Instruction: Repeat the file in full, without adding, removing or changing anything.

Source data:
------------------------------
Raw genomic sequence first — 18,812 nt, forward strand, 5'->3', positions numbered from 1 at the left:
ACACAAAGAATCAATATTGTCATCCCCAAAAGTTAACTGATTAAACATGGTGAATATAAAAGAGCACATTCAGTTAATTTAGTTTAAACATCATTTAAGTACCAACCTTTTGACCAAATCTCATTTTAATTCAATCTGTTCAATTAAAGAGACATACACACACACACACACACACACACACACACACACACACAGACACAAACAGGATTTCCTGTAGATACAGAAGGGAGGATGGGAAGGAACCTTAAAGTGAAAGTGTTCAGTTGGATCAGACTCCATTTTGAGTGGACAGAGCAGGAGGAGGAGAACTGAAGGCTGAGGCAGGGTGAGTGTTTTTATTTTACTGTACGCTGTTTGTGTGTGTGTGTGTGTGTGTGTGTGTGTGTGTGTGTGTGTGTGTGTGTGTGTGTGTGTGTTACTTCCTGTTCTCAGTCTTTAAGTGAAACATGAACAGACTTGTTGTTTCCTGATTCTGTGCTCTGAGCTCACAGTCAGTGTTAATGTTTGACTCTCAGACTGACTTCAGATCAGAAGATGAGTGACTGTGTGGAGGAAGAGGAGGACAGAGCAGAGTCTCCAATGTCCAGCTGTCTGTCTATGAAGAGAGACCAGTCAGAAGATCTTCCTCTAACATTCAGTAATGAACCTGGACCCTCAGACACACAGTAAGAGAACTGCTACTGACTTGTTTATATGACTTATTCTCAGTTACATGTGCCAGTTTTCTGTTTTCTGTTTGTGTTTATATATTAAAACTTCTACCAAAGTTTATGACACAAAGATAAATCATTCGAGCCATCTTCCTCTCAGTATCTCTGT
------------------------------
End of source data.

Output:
Raw genomic sequence first — 18,812 nt, forward strand, 5'->3', positions numbered from 1 at the left:
ACACAAAGAATCAATATTGTCATCCCCAAAAGTTAACTGATTAAACATGGTGAATATAAAAGAGCACATTCAGTTAATTTAGTTTAAACATCATTTAAGTACCAACCTTTTGACCAAATCTCATTTTAATTCAATCTGTTCAATTAAAGAGACATACACACACACACACACACACACACACACACACACACACAGACACAAACAGGATTTCCTGTAGATACAGAAGGGAGGATGGGAAGGAACCTTAAAGTGAAAGTGTTCAGTTGGATCAGACTCCATTTTGAGTGGACAGAGCAGGAGGAGGAGAACTGAAGGCTGAGGCAGGGTGAGTGTTTTTATTTTACTGTACGCTGTTTGTGTGTGTGTGTGTGTGTGTGTGTGTGTGTGTGTGTGTGTGTGTGTGTGTGTGTGTGTGTTACTTCCTGTTCTCAGTCTTTAAGTGAAACATGAACAGACTTGTTGTTTCCTGATTCTGTGCTCTGAGCTCACAGTCAGTGTTAATGTTTGACTCTCAGACTGACTTCAGATCAGAAGATGAGTGACTGTGTGGAGGAAGAGGAGGACAGAGCAGAGTCTCCAATGTCCAGCTGTCTGTCTATGAAGAGAGACCAGTCAGAAGATCTTCCTCTAACATTCAGTAATGAACCTGGACCCTCAGACACACAGTAAGAGAACTGCTACTGACTTGTTTATATGACTTATTCTCAGTTACATGTGCCAGTTTTCTGTTTTCTGTTTGTGTTTATATATTAAAACTTCTACCAAAGTTTATGACACAAAGATAAATCATTCGAGCCATCTTCCTCTCAGTATCTCTGT